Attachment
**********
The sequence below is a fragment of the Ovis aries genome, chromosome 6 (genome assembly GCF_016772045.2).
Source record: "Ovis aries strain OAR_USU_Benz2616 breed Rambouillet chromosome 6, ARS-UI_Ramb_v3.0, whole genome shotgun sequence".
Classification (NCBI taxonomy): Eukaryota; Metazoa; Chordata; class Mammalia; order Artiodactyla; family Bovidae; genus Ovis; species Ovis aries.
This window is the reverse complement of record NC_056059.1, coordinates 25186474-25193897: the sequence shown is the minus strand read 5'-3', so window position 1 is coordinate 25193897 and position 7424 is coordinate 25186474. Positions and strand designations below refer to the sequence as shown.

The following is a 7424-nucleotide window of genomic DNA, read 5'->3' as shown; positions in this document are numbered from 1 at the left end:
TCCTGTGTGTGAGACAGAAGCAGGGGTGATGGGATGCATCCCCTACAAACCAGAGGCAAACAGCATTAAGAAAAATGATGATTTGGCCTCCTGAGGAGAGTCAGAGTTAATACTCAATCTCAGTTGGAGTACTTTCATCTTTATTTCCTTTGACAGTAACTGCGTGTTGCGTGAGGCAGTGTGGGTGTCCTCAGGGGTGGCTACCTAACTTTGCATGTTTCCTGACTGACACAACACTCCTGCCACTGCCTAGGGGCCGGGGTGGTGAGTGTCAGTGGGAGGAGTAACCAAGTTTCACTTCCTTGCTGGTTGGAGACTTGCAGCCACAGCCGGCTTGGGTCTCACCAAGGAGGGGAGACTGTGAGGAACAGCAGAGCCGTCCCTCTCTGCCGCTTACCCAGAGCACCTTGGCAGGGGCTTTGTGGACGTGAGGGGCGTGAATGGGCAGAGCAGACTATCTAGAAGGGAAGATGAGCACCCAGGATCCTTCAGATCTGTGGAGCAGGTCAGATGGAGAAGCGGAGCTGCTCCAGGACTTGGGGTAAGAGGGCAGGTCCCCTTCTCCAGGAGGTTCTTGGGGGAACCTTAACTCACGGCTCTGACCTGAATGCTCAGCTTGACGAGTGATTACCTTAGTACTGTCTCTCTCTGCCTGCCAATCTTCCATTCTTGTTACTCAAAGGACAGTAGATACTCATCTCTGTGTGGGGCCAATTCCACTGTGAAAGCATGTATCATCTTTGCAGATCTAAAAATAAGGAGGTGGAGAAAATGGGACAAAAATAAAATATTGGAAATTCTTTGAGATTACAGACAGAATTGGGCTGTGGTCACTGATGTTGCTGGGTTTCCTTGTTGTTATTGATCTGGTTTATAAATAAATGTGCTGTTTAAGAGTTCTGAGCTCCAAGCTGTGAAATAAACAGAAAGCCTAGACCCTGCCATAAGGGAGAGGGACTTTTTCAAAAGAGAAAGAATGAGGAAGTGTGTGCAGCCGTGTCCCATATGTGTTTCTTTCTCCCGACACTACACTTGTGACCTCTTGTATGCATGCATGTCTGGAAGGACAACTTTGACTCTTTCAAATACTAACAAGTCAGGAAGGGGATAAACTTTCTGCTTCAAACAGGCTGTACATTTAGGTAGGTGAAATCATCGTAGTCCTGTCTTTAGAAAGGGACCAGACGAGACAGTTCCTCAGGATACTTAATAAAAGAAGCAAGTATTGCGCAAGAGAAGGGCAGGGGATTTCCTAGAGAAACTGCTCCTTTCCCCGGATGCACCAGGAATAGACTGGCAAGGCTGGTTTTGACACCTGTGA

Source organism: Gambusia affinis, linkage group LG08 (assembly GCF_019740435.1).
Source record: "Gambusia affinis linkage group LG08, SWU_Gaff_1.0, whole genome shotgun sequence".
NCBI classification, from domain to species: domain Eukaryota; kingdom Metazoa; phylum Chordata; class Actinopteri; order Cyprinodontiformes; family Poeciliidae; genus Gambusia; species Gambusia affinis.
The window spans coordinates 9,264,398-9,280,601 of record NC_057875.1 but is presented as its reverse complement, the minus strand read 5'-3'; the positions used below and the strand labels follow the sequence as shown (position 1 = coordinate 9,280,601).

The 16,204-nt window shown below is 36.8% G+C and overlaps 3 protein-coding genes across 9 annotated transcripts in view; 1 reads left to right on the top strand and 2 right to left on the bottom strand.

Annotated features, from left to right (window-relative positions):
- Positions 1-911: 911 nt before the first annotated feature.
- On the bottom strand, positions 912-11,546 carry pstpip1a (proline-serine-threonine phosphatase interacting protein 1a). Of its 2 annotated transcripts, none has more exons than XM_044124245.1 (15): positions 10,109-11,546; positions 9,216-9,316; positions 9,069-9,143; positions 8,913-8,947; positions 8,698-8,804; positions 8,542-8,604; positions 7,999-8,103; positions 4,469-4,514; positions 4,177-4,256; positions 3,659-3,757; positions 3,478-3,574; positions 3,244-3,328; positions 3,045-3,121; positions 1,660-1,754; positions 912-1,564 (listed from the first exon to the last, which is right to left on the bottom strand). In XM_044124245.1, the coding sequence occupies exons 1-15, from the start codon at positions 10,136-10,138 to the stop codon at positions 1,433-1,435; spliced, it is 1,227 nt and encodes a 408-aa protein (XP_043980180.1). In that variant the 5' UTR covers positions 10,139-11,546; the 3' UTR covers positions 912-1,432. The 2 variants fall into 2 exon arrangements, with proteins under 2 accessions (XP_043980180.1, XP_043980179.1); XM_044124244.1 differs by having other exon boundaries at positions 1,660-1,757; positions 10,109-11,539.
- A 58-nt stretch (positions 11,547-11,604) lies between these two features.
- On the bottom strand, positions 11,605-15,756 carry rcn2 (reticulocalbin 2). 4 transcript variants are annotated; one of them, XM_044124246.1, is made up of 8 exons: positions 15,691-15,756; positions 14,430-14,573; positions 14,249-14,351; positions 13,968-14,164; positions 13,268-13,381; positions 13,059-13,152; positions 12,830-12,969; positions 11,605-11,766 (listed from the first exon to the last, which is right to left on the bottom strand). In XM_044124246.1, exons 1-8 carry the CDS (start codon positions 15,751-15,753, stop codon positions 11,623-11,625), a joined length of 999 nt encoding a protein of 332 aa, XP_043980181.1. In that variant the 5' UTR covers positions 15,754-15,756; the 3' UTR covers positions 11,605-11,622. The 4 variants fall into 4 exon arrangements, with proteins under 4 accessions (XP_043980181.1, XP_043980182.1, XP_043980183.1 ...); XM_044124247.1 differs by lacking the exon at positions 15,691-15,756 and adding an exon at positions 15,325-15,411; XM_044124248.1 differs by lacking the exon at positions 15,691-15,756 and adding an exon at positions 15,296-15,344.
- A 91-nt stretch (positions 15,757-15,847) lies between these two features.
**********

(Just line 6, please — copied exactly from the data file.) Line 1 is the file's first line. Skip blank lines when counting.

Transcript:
TCCTGTGTGTGAGACAGAAGCAGGGGTGATGGGATGCATCCCCTACAAACCAGAGGCAAACAGCATTAAGAAAAATGATGATTTGGCCTCCTGAGGAGAGTCAGAGTTAATACTCAATCTCAGTTGGAGTACTTTCATCTTTATTTCCTTTGACAGTAACTGCGTGTTGCGTGAGGCAGTGTGGGTGTCCTCAGGGGTGGCTACCTAACTTTGCATGTTTCCTGACTGACACAACACTCCTGCCACTGCCTAGGGGCCGGGGTGGTGAGTGTCAGTGGGAGGAGTAACCAAGTTTCACTTCCTTGCTGGTTGGAGACTTGCAGCCACAGCCGGCTTGGGTCTCACCAAGGAGGGGAGACTGTGAGGAACAGCAGAGCCGTCCCTCTCTGCCGCTTACCCAGAGCACCTTGGCAGGGGCTTTGTGGACGTGAGGGGCGTGAATGGGCAGAGCAGACTATCTAGAAGGGAAGATGAGCACCCAGGATCCTTCAGATCTGTGGAGCAGGTCAGATGGAGAAGCGGAGCTGCTCCAGGACTTGGGGTAAGAGGGCAGGTCCCCTTCTCCAGGAGGTTCTTGGGGGAACCTTAACTCACGGCTCTGACCTGAATGCTCAGCTTGACGAGTGATTACCTTAGTACTGTCTCTCTCTGCCTGCCAATCTTCCATTCTTGTTACTCAAAGGACAGTAGATACTCATCTCTGTGTGGGGCCAATTCCACTGTGAAAGCATGTATCATCTTTGCAGATCTAAAAATAAGGAGGTGGAGAAAATGGGACAAAAATAAAATATTGGAAATTCTTTGAGATTACAGACAGAATTGGGCTGTGGTCACTGATGTTGCTGGGTTTCCTTGTTGTTATTGATCTGGTTTATAAATAAATGTGCTGTTTAAGAGTTCTGAGCTCCAAGCTGTGAAATAAACAGAAAGCCTAGACCCTGCCATAAGGGAGAGGGACTTTTTCAAAAGAGAAAGAATGAGGAAGTGTGTGCAGCCGTGTCCCATATGTGTTTCTTTCTCCCGACACTACACTTGTGACCTCTTGTATGCATGCATGTCTGGAAGGACAACTTTGACTCTTTCAAATACTAACAAGTCAGGAAGGGGATAAACTTTCTGCTTCAAACAGGCTGTACATTTAGGTAGGTGAAATCATCGTAGTCCTGTCTTTAGAAAGGGACCAGACGAGACAGTTCCTCAGGATACTTAATAAAAGAAGCAAGTATTGCGCAAGAGAAGGGCAGGGGATTTCCTAGAGAAACTGCTCCTTTCCCCGGATGCACCAGGAATAGACTGGCAAGGCTGGTTTTGACACCTGTGA